About this iReport
  • Approved for CNN

  • Click to view KatMuir's profile
    Posted April 3, 2012 by
    This iReport is part of an assignment:
    Life with autism: Share your story

    More from KatMuir

    Sounds of Autism (no music)


    CNN PRODUCER NOTE     'I want to share with the world that everyone with autism has talents to share if you know where to look,' says KatMuir, of Indianapolis, Indiana. 'The way our brains interpret the world makes us different, but it enables us to be just as happy and successful.' KatMuir likes many things about having autism - the way her senses interact. For example, each number is associated with a color in her mind. 'Whether we are awkward socially or do not communicate in a "typical" verbal way, does not mean that we don't have ideas or feelings,' she says. She is a 24-year-old speech-language pathologist working at Easter Seals Crossroads.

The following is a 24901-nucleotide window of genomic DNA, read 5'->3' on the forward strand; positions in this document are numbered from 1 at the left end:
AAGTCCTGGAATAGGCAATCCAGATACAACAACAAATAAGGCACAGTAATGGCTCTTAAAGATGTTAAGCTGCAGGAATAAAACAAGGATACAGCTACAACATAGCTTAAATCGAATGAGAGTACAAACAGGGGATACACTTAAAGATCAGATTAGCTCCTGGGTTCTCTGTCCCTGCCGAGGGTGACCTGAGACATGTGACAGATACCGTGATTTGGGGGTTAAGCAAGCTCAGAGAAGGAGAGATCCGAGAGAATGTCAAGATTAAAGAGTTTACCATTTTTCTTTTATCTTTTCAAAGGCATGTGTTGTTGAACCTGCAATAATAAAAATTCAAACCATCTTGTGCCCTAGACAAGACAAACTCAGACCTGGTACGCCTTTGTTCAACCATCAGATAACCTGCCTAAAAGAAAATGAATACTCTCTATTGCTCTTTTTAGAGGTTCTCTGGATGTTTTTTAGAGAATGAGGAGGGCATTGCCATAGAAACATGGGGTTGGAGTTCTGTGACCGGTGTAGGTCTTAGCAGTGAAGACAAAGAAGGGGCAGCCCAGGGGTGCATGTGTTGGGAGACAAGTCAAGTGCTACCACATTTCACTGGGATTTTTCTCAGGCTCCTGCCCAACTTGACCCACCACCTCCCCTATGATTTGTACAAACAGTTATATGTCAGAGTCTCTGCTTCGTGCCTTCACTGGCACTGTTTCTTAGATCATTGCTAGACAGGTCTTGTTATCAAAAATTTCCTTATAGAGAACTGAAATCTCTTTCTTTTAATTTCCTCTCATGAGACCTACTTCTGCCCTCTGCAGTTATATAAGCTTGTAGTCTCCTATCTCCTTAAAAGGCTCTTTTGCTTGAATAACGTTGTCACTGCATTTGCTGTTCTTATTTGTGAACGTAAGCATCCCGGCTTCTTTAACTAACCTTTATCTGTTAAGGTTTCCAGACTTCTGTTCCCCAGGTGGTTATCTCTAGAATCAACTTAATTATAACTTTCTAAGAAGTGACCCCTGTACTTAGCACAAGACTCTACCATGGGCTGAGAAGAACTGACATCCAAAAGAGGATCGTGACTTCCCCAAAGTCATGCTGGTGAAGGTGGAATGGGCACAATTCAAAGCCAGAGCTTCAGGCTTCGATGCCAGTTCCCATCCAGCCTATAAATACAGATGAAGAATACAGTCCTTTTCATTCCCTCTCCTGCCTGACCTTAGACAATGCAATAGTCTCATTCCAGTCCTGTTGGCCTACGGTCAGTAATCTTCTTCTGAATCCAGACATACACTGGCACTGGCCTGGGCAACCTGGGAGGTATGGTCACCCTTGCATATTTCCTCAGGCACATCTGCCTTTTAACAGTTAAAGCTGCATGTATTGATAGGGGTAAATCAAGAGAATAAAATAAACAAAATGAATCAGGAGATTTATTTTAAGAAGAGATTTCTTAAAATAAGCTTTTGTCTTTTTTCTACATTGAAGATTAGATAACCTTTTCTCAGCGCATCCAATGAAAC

- ssesha, CNN iReport producer

    I am in love with language. Not just English, but also German, French, Spanish, Mandarin, and American Sign Language. I love comparing the structure of each one, the way sounds differ from one language to another, and the shades of meaning that words in each language have. Language has talked me into an enjoyable career as a speech therapist.
    Oh yes -- I also have Asperger's Syndrome.
    I am especially sensitive to sound. I usually go to the grocery store in the evening when it is quieter. When I know there will be lots of noise or many people talking at once, I wear my headphones. But if it weren't for the way my brain plays with sound, would I be able to immerse myself in languages the way I do?
    Just like everyone, people on the spectrum have things we're good at and other things that we're... not so good at! It's all about how we think about and use our abilities. Take your special interest and nourish it. Be "aumazing"!

    "Sound of Silence" -- Gregorian
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